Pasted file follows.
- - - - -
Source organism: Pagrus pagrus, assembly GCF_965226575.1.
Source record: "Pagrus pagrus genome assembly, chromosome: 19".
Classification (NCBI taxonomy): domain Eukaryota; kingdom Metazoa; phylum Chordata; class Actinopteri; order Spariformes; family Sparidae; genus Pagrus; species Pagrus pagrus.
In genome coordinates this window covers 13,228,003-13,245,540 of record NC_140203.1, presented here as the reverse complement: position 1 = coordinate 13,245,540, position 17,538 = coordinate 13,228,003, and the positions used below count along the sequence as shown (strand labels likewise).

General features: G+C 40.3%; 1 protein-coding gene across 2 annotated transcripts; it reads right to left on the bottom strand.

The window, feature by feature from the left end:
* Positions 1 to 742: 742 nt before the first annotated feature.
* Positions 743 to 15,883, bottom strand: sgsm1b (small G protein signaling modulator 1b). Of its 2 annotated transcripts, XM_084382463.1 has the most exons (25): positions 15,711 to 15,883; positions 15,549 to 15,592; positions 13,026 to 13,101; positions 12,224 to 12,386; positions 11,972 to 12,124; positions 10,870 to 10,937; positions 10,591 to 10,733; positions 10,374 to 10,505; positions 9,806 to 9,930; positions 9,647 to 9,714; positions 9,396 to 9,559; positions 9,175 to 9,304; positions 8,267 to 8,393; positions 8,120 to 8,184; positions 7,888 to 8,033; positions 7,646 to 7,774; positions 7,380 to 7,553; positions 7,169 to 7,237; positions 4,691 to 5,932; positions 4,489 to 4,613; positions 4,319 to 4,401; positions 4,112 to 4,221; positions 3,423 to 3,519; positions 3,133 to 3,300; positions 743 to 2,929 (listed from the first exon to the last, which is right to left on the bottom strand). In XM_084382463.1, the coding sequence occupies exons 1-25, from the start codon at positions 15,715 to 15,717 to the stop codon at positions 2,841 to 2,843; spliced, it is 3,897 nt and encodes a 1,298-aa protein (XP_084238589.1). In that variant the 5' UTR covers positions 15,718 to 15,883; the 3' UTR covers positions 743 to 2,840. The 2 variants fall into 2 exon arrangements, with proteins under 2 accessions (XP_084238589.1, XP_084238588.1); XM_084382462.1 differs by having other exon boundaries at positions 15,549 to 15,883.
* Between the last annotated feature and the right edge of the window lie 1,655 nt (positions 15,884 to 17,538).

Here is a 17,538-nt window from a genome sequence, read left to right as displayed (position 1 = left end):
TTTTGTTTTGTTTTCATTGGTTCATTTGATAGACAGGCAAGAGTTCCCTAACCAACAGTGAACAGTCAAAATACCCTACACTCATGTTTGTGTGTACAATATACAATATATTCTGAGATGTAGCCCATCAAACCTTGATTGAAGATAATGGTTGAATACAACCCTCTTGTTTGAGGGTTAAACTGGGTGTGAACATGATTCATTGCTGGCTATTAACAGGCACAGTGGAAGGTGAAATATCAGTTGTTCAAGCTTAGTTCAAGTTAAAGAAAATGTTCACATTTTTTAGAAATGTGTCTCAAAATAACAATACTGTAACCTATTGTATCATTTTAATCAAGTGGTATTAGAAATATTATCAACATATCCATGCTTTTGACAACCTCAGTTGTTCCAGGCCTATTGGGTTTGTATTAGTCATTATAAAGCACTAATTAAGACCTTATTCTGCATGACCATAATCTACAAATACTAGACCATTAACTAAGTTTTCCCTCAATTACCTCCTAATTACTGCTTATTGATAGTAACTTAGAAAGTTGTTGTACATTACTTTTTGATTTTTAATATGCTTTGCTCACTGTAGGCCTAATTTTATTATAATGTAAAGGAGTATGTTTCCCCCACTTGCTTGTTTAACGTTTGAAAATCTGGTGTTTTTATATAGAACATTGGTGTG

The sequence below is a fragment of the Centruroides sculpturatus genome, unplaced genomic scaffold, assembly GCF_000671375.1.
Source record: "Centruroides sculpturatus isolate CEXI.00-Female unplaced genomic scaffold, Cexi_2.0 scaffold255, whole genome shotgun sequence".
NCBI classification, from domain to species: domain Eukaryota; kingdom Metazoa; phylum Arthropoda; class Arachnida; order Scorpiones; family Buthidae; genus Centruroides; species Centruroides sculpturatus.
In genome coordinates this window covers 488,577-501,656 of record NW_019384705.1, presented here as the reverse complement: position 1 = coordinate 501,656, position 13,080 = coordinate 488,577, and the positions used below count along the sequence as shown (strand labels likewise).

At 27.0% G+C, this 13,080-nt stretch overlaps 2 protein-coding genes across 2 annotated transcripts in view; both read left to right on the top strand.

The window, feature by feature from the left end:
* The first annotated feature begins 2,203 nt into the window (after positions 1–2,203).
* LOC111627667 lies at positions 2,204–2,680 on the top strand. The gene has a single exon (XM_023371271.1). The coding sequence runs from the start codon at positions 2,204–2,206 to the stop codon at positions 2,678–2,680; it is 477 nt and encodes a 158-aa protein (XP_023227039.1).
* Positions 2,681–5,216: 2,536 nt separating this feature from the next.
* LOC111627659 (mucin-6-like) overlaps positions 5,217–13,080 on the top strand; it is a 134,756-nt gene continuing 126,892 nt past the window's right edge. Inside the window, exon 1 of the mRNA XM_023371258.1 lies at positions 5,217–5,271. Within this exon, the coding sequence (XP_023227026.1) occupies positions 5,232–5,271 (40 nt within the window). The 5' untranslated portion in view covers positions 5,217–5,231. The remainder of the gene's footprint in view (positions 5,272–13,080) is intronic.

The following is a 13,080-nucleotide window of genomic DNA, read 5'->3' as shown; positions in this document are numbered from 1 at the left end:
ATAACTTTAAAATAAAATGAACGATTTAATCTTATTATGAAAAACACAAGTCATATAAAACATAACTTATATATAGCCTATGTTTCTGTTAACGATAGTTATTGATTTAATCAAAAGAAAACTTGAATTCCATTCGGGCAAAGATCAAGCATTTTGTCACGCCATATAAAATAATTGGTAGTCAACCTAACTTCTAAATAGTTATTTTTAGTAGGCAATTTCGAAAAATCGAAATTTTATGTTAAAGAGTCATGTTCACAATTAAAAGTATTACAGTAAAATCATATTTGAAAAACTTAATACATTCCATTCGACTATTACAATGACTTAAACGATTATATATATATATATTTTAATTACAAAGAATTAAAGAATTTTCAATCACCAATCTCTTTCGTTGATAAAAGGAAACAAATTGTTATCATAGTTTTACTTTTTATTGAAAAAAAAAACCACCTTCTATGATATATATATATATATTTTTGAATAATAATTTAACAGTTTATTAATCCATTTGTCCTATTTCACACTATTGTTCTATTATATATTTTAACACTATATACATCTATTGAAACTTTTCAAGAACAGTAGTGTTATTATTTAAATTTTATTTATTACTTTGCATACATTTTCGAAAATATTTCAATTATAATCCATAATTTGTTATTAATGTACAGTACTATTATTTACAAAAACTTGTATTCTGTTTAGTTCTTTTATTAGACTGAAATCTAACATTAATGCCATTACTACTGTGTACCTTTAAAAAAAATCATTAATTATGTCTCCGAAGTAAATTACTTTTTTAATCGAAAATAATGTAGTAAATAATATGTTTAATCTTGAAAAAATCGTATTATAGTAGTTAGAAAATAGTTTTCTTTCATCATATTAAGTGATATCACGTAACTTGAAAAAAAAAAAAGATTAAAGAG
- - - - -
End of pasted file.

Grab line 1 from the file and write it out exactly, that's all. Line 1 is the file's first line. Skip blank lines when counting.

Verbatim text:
Source organism: Pagrus pagrus, assembly GCF_965226575.1.